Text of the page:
This week, Larry and I are guest blogging on the Book Connection. We talk about how we got into writing mysteries and how we write them together. Drop by and leave a comment.
Tuesday, January 29, 2013
Monday, January 21, 2013
Today I welcome thriller/mystery writer JL Greger to my blog. Her book is uncannily relevant with the current flu epidemic gripping the country. Here’s a chance to meet the author.
Could you please start by telling us a little about yourself?
I've been a scientist, professor, and expert consultant on science-related projects not only in the US, but also in the Marshall Islands, Beirut, the Philippines, etc. Now I'm a writer, who tries to put bits of science into her novels.
Please tell us a little about your newest release without giving away too much of the plot.
In Coming Flu (published by Oak Tree Press in July 2012) a new flu strain—the Philippine—kills more than two hundred in less than a week in a walled community near the Rio Grande. The rest face a bleak future when quarantine is imposed. One resident, Sara Almquist, a medical epidemiologist, pries into every aspect of her neighbors' lives looking for ways to stop the spread of the flu. She finds promising clues—maybe too many!
Why do you write fiction?
I enjoy being a storyteller, but I also want to make people think about big picture issues (things that bug me in my blog, www.jlgregerblogspot.blog.com). For example, I was appalled when I compared the amount of column space devoted to crime versus the amount of space allotted to science and health issues in my local paper (The Albuquerque Journal). In Coming Flu, I gave readers a chance to assess who was more dangerous: a nice neighbor infected with the Philippine flu virus or a drug dealer.
That’s kind of heavy.
Not really. Coming Flu is filled with interesting people, quirky and yet like your neighbors. Some are funny and a joy to relax with on a hot afternoon; some you’d rather see only briefly at the mailbox. There’s also lots of action.
What was the hardest part of writing your book?
Writing the opening chapter.
How do you come up with ideas for your novels?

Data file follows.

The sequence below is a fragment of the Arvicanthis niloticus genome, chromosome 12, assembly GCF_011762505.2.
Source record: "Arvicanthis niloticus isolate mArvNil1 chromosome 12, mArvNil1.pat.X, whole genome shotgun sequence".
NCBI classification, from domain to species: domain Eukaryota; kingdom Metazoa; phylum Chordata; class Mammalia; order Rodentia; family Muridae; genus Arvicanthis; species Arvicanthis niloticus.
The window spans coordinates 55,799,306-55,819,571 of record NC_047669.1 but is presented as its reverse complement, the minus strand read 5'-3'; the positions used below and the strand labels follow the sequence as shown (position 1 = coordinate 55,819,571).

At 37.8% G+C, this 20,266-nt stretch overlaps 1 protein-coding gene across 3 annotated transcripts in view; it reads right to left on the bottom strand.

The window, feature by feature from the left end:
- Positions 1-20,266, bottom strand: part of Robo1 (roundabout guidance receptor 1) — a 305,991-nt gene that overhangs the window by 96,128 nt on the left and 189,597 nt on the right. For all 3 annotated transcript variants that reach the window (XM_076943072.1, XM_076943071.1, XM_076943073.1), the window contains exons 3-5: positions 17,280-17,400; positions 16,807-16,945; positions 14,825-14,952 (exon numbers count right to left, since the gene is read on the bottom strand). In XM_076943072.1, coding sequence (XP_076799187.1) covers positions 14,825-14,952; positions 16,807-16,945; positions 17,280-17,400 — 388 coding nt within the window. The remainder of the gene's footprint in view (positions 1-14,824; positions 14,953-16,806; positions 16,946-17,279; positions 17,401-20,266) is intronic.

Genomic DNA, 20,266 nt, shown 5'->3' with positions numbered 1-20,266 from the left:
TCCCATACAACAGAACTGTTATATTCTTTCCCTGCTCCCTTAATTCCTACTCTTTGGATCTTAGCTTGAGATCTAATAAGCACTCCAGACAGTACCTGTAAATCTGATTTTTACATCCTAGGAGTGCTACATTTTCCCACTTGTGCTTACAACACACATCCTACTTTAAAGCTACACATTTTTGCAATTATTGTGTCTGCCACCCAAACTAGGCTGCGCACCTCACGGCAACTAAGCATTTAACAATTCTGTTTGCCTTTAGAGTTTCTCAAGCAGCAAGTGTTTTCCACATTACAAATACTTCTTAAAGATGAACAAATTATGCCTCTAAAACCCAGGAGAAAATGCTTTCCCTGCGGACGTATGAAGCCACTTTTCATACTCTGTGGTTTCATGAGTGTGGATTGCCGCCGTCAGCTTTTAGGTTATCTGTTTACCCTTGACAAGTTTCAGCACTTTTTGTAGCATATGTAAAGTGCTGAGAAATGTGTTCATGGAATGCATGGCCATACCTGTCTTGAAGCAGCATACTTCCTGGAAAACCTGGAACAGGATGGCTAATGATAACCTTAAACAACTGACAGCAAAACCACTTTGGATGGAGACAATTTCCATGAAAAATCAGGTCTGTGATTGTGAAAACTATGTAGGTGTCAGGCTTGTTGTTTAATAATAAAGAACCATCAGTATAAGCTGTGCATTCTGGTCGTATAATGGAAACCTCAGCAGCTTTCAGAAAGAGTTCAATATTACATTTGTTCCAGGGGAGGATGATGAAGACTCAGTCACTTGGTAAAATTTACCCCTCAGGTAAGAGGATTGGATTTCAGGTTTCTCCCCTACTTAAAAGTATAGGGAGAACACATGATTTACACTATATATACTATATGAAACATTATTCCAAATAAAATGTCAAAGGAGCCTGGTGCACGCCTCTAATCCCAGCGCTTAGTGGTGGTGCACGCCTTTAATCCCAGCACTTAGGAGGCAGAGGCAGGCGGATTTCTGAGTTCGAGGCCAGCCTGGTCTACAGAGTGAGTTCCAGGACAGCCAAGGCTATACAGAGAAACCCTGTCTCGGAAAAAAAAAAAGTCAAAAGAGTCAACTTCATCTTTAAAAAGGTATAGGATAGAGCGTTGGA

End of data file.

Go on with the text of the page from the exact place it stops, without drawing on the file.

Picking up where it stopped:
As I read weekly scientific journals, like Science, I “clip” interesting articles. Before I start to write a new novel, I review my file, looking for emerging themes.
For example, about 18 months ago, I noticed many scientists were interested in how the millions, actually billions, of microorganisms in our guts influenced our ability to lose weight. I also noted the exaggerated claims of “so-called diet doctors” in the popular press and on TV. I thought maybe dieters, which include most of us at times, would enjoy a murder mystery, involving scientists studying weight loss. Oak Tree Press will publish Murder: A New Way to Lose Weight in April.
Will any of the characters in Coming Flu appear in your next novel?
Yes. I envision at least three books in this series.
Sara Almquist, an epidemiologist, is the protagonist in Coming Flu and her sister Linda, a physician, is a minor character. In Murder: A New Way to Lose Weight the roles are reversed. The personalities of the sisters set the tones of the novels. Linda is more introspective, i.e. more suited to a mystery. Sara is more of a risk-taker, i.e. suited to a thriller.
What are you working on now?
The next novel in the series. Sara, as an epidemiologist, will accept an assignment in Bolivia. And yes, I have traveled across the Altiplano from Lake Titicaca to La Paz in Bolivia.
What do you like to do when you’re not writing?
Travel and spend time with my dog Bug. Unfortunately, Bug can’t go with me to exotic locations.
Coming Flu is available at Amazon http://www.amazon.com/Coming-Flu-J-L-Greger/dp/1610090985?
and Oak Tree Press http://oaktreebooks.com/Shop%20OTP.htm#ComFlu
JL Greger has been a scientist, professor, textbook writer, and university administrator and is not a writer. Coming Fu, a medical thriller, was published in July 2012. The sequel, a medical mystery called Murder: A New Way to Lose Weight will be published in April 2013. The inspiration for the Japanese Chin Bug in Coming Flu is her real dog, Bug. She and Bug live in the American Southwest.